September 13, 2012

An Ambassodor Murdered: Understanding the Muslim Mind

America woke up to the tragic and shocking news that one of our ambassadors, Christopher Stevens, and 4 other Americans, had been killed in mob violence in Libya.  Mob violence supposedly triggered by outrage over a video made in America which portrayed the prophet Muhammad in a disrespectful, insulting manner in the eyes of Muslims.

As Americans, we are completely appalled at this type of response to an admittedly offensive video (if you are a practicing Muslim).  Christians endure no small amount of ridicule and demeaning speech aimed at denigrating or diminishing the Christian faith, right here at home.  However, no one in America would consider this kind of murderous response to be justified in any way.   Ambassador Stevens was killed and his body carried through the streets.  We are all confused, outraged and simply at a loss to understand how Muslims could behave this way in response to a video, offensive to their religion as it might have been.
Muslim rioters carry Stevens dead body through streets

 But understanding this reaction is I think actually really important.  So what's going on here? Responses to the incident from people in Libya are interesting.  Many people, when asked by NPR news reporters what they thought of what happened, asked first "why didn't the US government not suppress this video?" and then indicated that they did not condone this response.  Why didn't the US government suppress this they ask? That's instructive. Remember, this population in Libya has only recently been released from life under a dictator who routinely suppressed speech for decades.  They don't have a civil tradition of free speech as we have known and practiced it for 400 years.  As a citizenry, they lack the coping skills to tolerate  free speech which is offensive, coping skills which we as American take entirely for granted.  The civil societies in places like Libya and Egypt don't know how to do it.  And their response pretty much tells you that they think the US government does or should suppress speech, at least this kind of speech which offends them.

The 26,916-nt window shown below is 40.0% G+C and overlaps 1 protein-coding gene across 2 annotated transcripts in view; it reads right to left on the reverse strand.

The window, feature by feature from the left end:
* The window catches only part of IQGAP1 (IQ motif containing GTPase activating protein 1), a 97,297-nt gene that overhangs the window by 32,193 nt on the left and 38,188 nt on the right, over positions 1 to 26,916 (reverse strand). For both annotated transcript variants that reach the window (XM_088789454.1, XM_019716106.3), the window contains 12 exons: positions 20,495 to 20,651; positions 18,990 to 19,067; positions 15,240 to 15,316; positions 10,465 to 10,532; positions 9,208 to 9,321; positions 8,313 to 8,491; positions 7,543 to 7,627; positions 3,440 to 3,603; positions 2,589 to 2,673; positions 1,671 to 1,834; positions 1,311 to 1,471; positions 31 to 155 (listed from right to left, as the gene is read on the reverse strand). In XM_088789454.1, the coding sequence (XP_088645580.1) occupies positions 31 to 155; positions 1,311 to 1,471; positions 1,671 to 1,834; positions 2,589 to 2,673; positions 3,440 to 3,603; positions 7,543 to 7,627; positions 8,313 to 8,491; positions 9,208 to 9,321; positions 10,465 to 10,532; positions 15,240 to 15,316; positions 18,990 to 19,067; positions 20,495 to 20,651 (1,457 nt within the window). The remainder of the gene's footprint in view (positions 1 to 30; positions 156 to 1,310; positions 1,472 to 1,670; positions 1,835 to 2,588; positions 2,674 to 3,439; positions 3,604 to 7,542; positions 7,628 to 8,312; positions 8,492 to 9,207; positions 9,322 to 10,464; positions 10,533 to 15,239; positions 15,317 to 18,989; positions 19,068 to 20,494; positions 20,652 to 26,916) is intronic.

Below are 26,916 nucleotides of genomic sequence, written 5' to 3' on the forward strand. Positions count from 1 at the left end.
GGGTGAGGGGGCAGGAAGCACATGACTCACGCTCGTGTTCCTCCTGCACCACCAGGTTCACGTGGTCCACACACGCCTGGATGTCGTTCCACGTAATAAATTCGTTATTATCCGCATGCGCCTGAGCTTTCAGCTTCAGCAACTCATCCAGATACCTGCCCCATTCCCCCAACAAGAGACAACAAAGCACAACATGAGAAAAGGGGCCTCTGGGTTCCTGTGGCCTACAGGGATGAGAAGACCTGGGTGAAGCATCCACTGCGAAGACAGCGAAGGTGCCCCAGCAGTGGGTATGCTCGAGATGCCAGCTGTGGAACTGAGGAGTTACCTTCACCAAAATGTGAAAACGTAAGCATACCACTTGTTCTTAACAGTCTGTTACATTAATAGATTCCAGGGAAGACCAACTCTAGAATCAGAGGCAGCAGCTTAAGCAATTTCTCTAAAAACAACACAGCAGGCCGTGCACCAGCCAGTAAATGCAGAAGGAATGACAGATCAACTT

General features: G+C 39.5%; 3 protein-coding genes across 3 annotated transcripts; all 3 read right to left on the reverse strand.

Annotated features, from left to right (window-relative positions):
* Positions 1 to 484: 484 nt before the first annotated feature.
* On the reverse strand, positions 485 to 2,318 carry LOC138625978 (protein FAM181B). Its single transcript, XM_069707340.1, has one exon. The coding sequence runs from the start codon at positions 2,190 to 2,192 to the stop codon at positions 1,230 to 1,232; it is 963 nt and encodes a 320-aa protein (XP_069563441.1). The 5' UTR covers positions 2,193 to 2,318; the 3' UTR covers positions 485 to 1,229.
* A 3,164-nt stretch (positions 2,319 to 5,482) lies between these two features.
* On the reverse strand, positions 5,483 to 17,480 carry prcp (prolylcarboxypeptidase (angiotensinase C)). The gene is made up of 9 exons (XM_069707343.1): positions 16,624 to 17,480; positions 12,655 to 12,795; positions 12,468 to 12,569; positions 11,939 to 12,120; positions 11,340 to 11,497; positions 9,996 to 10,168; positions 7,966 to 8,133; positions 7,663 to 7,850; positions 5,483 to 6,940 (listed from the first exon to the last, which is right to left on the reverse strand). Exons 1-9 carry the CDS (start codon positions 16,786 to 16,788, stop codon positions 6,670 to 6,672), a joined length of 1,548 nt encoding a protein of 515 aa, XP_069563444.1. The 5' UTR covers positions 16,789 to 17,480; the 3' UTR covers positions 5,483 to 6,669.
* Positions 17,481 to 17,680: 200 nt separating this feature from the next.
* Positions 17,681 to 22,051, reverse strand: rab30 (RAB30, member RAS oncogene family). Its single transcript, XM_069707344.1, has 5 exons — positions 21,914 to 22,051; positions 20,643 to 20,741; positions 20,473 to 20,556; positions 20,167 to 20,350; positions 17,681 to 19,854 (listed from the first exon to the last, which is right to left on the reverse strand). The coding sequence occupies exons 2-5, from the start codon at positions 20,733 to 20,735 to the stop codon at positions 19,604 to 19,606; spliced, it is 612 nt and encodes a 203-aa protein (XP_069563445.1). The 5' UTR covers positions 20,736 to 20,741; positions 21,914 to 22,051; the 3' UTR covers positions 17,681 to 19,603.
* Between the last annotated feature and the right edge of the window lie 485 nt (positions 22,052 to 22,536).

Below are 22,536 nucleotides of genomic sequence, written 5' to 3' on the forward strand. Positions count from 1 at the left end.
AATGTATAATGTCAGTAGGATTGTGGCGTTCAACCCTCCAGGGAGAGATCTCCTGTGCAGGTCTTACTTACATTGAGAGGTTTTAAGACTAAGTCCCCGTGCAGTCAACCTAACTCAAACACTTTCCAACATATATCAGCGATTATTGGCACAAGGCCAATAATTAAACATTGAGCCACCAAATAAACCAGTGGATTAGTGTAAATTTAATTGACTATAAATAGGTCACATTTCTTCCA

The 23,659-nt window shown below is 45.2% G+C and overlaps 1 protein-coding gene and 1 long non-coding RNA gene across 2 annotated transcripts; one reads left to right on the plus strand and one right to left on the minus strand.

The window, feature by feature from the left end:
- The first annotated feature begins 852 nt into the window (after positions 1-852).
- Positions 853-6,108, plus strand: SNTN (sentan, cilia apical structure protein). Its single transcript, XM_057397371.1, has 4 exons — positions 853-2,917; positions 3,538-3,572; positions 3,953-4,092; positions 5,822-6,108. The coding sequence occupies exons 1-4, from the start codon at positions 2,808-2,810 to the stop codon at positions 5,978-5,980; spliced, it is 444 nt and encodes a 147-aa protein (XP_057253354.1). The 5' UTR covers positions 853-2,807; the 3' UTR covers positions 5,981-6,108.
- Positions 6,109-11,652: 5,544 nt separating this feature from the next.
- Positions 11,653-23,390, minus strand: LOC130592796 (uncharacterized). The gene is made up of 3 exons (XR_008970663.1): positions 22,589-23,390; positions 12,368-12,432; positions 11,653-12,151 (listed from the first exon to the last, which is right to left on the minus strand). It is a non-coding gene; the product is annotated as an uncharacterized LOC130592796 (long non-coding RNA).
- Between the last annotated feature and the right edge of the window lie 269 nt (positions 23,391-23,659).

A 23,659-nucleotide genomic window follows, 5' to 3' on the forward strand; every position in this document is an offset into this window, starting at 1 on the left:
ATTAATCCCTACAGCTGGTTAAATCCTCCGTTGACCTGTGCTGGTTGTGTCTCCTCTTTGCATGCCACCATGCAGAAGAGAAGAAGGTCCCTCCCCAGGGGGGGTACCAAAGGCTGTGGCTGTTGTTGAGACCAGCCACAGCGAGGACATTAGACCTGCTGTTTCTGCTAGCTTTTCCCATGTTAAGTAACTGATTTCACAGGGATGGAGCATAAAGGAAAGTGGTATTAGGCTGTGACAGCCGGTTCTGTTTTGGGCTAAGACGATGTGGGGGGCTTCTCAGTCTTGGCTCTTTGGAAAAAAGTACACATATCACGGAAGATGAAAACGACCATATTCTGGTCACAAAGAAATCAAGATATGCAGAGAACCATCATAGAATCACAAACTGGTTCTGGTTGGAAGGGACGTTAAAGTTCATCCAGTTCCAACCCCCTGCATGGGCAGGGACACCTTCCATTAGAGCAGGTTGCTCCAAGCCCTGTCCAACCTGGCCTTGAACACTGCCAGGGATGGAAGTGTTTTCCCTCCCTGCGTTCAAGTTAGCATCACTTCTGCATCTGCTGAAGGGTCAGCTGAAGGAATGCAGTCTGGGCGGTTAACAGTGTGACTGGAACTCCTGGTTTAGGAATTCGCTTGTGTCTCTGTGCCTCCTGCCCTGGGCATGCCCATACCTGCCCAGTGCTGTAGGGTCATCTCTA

There is another element at play here as well in terms of the generally uneducated, illiterate and poor characteristics of those involved in the attack.  No tv, no internet. The video which is supposed to have incited this violence was probably not seen by the majority of people in the attack.  In Egypt, where riots ostensibly spurred by the video are underway also, protesters who were asked if they had seen the video said no they had not, they had merely been told about it. It's all been word of mouth which was accelerated when Arab extremist media across the middle east began giving this video airplay, a video that most Americans didn't even know existed.

We think to ourselves "how can they hold the US government responsible for a video made by some bigot?", but they do hold our government responsible because their dominant experience of government for decades has been one speech suppressing dictatorship after another.  That's what they think governments do.  And so for these Arab Spring countries, transitioning to real, functional democracies which respect and protect free speech, especially speech they don't like will take a substantial amount of time while they learn to deal with it.

 A population of people poorly educated and with little access to alternative info sources is fertile ground for manipulation by extremists.  If you're an extremist, its not hard at all to aim angry people at the US. Don't forget that we supported for decades some of the dictators that Muslims have only recently overthrown in places like the Middle east, in the name of stability.    The evidence appears to be mounting that the consulate attack in Libya was coordinated and planned, with the stirred up protests used as tactical cover. In Egypt and other middle east states, embassy attacks occurring appear to have a definite aspect of coordination and planning too. Protests On 9/11, all in response to a video that most people, inside and outside of the Arab world, knew nothing about until recently?  Doesn't pass the smell test.

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